If bdInterchange or bdTransaction are specified, Parse is called the entire document will be parsed, with only the specified section being saved in memory at any given time. This means if you wish to set XPath to navigate within the section of the document, you will need to do so within the events of the component to prevent further processing of the document while you access the section. When parsing is completely, only the most recently parsed section will be available for use with XPath

    If bdNone is specified, then all document information must be obtained through the events fired during parsing.

During parsing, the component performs basic validation of the incoming document. If validation fails, a warning is generated (fired as an event).

The XPath navigation is done through the XPath property. For example: EDIReader.XPath = "/IX[1]/FG[1]/TX[2]/N1Loop1[1]/N1[1]"; This example path means the following: Select the first N1 segment within the first iteration of the N1Loop1, within second transaction in the first functional group and interchange.

You can also make use of XPath conditional statements to locate the first element which matches a name=value. For example, you could use the following XPath to locate the path of the first element within any N1Loop1 that has a name=N101 and value=BT: EDIReader.XPath = "IX[1]/FG[1]/TX[1]/N1Loop1[N101='BT']";

Note that the conditional statements will search the children, but not the grand children of the element on which the conditional statement is applied. For instance in the above example the children of N1Loop1 will be searched, but the grandchildren will not.

Additionally if the schema loaded is a ArcESB JSON schema the element Id (from the schema) can be used in the conditional statement. For instance instead of N101 the following is also acceptable: EDIReader.XPath = "IX[1]/FG[1]/TX[1]/N1Loop1[98='BT']";

To display the structure of the parsed document use DisplaySchemaInfo. This is helpful when deciding how to navigate the document.

The EDIWriter Components

The component allows you to create a document from scratch. The component allows you to create an EDI document one segment at a time. Here's how a document would normally be created:

  1. Call LoadSchema to load the necessary schemas for the transactions that will be used.
  2. Specify where to write the output document by setting the OutputFile property or SetOutputStream method, or set neither and check the OutputData property.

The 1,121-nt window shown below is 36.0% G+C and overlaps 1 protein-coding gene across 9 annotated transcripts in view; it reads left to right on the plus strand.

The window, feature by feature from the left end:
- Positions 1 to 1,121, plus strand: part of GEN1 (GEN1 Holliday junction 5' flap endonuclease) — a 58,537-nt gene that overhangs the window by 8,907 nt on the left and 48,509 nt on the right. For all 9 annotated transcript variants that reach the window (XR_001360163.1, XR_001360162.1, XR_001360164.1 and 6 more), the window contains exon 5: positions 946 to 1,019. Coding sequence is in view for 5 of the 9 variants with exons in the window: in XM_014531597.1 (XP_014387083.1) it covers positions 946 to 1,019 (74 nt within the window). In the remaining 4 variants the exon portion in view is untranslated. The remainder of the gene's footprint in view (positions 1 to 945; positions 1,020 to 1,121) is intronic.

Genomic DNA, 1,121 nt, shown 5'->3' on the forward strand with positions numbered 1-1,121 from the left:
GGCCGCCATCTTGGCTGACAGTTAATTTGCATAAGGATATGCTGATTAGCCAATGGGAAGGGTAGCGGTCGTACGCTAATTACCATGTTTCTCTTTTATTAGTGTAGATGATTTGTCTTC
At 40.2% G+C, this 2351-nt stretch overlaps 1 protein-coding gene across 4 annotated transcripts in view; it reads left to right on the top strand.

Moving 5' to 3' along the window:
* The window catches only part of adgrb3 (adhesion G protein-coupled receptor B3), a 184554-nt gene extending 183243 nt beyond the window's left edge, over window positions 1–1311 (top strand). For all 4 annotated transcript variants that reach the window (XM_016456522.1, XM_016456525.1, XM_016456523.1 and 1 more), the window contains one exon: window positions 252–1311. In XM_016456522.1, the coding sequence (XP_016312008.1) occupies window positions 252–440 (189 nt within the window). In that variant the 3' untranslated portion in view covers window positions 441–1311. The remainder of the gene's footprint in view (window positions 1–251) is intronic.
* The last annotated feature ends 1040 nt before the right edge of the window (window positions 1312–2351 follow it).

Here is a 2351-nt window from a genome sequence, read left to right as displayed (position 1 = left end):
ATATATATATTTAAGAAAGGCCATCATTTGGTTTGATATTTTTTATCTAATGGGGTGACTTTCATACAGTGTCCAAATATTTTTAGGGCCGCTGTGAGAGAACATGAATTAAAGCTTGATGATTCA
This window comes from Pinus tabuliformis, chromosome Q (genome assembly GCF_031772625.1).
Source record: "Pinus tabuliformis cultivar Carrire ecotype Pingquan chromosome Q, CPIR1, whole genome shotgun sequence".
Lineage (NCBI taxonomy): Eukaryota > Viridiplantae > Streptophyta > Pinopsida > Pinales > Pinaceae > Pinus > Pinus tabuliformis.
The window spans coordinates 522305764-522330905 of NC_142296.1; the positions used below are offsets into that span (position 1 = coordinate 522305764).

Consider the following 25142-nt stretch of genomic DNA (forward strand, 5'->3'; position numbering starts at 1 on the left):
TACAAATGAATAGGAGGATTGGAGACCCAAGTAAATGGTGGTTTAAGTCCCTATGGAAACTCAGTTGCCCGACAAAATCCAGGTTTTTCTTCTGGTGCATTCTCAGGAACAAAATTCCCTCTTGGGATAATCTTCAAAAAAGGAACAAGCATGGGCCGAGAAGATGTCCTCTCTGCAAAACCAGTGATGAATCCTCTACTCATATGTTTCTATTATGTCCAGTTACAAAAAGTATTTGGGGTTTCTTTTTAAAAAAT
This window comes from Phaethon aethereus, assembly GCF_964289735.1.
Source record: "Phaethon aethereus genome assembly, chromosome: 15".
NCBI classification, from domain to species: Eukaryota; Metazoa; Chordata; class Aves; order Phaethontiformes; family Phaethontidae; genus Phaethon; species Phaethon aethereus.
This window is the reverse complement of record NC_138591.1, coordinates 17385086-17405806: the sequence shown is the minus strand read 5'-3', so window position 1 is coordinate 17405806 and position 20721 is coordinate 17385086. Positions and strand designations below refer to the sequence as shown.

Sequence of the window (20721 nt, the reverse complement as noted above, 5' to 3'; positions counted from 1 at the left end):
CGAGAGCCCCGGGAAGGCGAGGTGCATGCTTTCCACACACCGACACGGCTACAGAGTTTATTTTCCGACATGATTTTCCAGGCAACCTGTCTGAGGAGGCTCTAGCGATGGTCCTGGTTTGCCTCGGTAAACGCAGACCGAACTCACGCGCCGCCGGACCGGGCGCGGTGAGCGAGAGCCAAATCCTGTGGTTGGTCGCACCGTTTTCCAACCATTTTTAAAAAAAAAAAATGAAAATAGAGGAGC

3. Create a new interchange start segment using the StartInterchangeHeader method and set its properties using WriteElementString and WriteComponentString.
  4. To write a basic element value to the current location, call the WriteElementString method. For complex element values, there are two possibilities, elements which are split into components, and elements which repeat. To write these complex element values, use the StartElement and EndElement methods, with WriteComponentString and RepeatElement methods for writing the values. (Examples available below).
  5. Create a new functional group using StartFunctionalGroupHeader and set its properties using WriteElementString and WriteComponentString.
  6. Create a new transaction using StartTransactionHeader and set the properties for the header segment.
  7. Write all the data for the transaction by creating new data segments using StartSegment and providing the path of the segment to create using the schema names of the loops and segments, like /N1Loop1/N1.
  8. Once you are done with the segment, call EndSegment.
  9. Once you are done with the transaction, call CreateTransactionFooter.
  10. Once you are done with the functional group, call CreateFunctionalGroupFooter.
  11. Once the interchange is complete, call CreateInterchangeFooter.

The EDITranslator Components

The component will convert a document from the format specified by InputFormat to the format specified by OutputFormat. In practice this allows for converting to XML or JSON from EDI and vice versa.

Before translating from EDI to XML or JSON it is recommended to load a schema using the LoadSchema method. This ensures additional information can be included in the XML or JSON document. If a schema is specified the XML or JSON will include types and descriptions as element attributes which are useful for interpreting the data.

EDI elements may optionally be renamed when creating XML. To define how an element is renamed add a renaming rule by calling AddRenamingRule.

After calling Translate the resulting output will contain the EDI, XML or JSON data as defined by OutputFormat. If the output data is XML the ExportXMLSchema method may be called to export a schema (.xsd) defining the structure of a valid XML document. XML documents which adhere to this document may be translated from XML to EDI.

Input and Output Properties

The component will determine the source and destination of the input and output based on which properties are set.

The order in which the input properties are checked is as follows:

  • InputFile
  • InputData
When a valid source is found the search stops. The order in which the output properties are checked is as follows:
  • OutputFile
  • OutputData: The output data is written to this property if no other destination is specified.